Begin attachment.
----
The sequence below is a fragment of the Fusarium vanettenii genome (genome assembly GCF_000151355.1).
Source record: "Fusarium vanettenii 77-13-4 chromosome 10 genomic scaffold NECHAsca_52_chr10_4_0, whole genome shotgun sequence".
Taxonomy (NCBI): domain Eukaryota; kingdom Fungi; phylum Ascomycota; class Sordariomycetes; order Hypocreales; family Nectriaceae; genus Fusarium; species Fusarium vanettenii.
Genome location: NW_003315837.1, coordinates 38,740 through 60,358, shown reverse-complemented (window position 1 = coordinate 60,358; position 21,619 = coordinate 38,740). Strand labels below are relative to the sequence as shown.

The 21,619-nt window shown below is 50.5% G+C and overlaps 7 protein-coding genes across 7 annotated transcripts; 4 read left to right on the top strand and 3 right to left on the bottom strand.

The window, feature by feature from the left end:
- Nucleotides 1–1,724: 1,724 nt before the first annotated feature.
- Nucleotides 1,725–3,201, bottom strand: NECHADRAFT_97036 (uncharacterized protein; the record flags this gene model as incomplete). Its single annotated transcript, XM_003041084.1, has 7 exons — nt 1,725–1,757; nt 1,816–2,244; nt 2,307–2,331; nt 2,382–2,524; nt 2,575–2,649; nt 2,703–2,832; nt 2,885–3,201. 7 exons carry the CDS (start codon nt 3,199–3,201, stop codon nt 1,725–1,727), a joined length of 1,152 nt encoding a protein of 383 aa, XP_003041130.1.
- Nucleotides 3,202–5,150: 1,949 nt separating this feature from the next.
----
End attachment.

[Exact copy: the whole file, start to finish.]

The sequence below is a fragment of the Fusarium vanettenii genome (genome assembly GCF_000151355.1).
Source record: "Fusarium vanettenii 77-13-4 chromosome 10 genomic scaffold NECHAsca_52_chr10_4_0, whole genome shotgun sequence".
Taxonomy (NCBI): domain Eukaryota; kingdom Fungi; phylum Ascomycota; class Sordariomycetes; order Hypocreales; family Nectriaceae; genus Fusarium; species Fusarium vanettenii.
Genome location: NW_003315837.1, coordinates 38,740 through 60,358, shown reverse-complemented (window position 1 = coordinate 60,358; position 21,619 = coordinate 38,740). Strand labels below are relative to the sequence as shown.

The 21,619-nt window shown below is 50.5% G+C and overlaps 7 protein-coding genes across 7 annotated transcripts; 4 read left to right on the top strand and 3 right to left on the bottom strand.

The window, feature by feature from the left end:
- Nucleotides 1–1,724: 1,724 nt before the first annotated feature.
- Nucleotides 1,725–3,201, bottom strand: NECHADRAFT_97036 (uncharacterized protein; the record flags this gene model as incomplete). Its single annotated transcript, XM_003041084.1, has 7 exons — nt 1,725–1,757; nt 1,816–2,244; nt 2,307–2,331; nt 2,382–2,524; nt 2,575–2,649; nt 2,703–2,832; nt 2,885–3,201. 7 exons carry the CDS (start codon nt 3,199–3,201, stop codon nt 1,725–1,727), a joined length of 1,152 nt encoding a protein of 383 aa, XP_003041130.1.
- Nucleotides 3,202–5,150: 1,949 nt separating this feature from the next.